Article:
News & Notes 706:House of Mother's Agenda

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706 icon.jpg   News & Notes 706
15 July 2017


House of Mother's Agenda


Is delight the highest state? And if so, could it be said that when one loses delight, one's consciousness is lowered?

Sri Aurobindo has said that the universe is built upon the delight of existence and that delight, being its origin is necessarily also its goal, so this would mean in fact that delight is the highest state.

But I don't need to tell you that this is not delight as it is understood in the ordinary human consciousness….Indeed, that delight is beyond the states which are generally considered as the highest from the yogic point of view, as for instance, the state of perfect serenity, of perfect equality of soul, of absolute detachment, of identity with the infinite and eternal Divine, which necessarily raises you above all contingencies. Parallel to this state there can be another which is the state of perfect, integral, universal love, which is the very essence of compassion and the most perfect expression of the Grace which wipes out the consequences of all error and all ignorance. These two states have always been considered as the summit of consciousness; they are what could be called the frontier, the extreme limit of what the individual consciousness can attain in its union with the Divine.

But there is something which lies beyond; it is precisely a state of perfect delight which is not static: delight in a progressive manifestation, a perfect unfolding of the supreme Consciousness.

The first of the two states I spoke about leads almost always to a withdrawal from action, an almost static condition, and very easily would it lead to Nirvana — in fact, it has always been the way prescribed for all those in search of Nirvana. But this state of delight I am speaking about, which is essentially divine because it is free, totally free from all possibility of oppositions and opposites, does not break away from action; on the contrary, it leads to an integral action, perfect in its essence and completely liberated from all ignorance and all bondage to ignorance.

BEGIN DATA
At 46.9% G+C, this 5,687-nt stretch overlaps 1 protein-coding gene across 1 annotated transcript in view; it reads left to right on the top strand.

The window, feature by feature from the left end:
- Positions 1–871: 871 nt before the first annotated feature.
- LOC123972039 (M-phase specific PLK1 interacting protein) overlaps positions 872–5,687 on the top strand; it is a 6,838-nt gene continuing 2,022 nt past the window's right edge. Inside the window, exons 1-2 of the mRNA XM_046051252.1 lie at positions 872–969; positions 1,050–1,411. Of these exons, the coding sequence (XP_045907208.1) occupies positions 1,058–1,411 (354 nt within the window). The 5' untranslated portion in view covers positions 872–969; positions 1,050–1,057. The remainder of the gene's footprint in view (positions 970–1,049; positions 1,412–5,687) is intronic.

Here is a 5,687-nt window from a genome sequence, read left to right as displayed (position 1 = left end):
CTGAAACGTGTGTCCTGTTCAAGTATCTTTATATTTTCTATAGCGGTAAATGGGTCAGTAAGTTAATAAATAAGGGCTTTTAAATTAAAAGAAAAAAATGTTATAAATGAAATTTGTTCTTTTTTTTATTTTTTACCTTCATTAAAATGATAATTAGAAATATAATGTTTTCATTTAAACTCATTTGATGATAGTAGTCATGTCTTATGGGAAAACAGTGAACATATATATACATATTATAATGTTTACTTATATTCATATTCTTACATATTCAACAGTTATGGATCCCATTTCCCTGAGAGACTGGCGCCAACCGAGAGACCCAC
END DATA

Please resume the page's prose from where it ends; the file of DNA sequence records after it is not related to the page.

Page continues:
One can experience, on the path ― when one has made some progress, when there is a greater understanding, a more total opening, a more intimate union with the divine Consciousness, one can experience this Delight as something that passes by and colours life and gives it its true meaning, but as long as one is in the human consciousness, this Delight is very easily deformed and changes into something which no longer resembles it at all. Therefore, one could hardly say that if one loses the delight, one's consciousness is lowered, for….the Delight I am speaking about is something which cannot ever be lost. If one has reached beyond the two states I spoke about a while ago, that is to say, the state of perfect detachment and close union, and the state of perfect love and compassion, if one has gone beyond these two states and found the divine Delight, it is practically impossible to come down from there. But in practical life, that is, on the path of yoga, if you are touched, even in passing, by this divine Delight, it is obvious that, should it leave you, you are bound to feel that you have come down from a peak into a rather dark valley.

But Delight without detachment would be a very dangerous gift which could very easily be perverted. So, to seek Delight before having acquired detachment does not seem to be very wise. One must first be above all possible opposites: indeed, above pain and pleasure, suffering and happiness, enthusiasm and depression. If one is above all that, then one may safely aspire for Delight.

But as long as this detachment is not realised, one can easily confuse Delight with an exalted state of ordinary human happiness, and this would not at all be the true thing nor even a perversion of the thing, for the nature of the two is so different, almost opposite, that you cannot pass from one to the other. So, if one wants to be safe on the path, it seems to me that to seek for peace, for perfect calm, perfect equality, for a widening of the consciousness, a vaster understanding and liberation from all desire, all preference, all attachment, is certainly an indispensable preliminary condition.

It is the guarantee of both inner and outer equipoise.

And then on this equilibrium, on this foundation which must be very solid, one may build whatever one wants. But to begin with, the foundation must be there, unshakable.

(Silence)

Someone has asked me what I meant by these words: “One must be calm.”

It is obvious that when I tell someone, “Be calm”, I mean many different things according to the person. But the first indispensable calm is mental quietude, for generally that is the one that's most lacking. When I tell someone, “Be calm”, I mean: Try not to have restless, excited, agitated thoughts; try to quieten your mind and to stop turning around in all your imaginations and observations and mental constructions.

(to be continued)


The Mother
Questions and Answers 1956, p.326


The Ponder Corner: “All those around me, all the circumstances of my life, all the people near me, are a mirror held up to me by the Divine Consciousness to show me the progress I must make. Everything that shocks me in others means a work I have to do in myself.”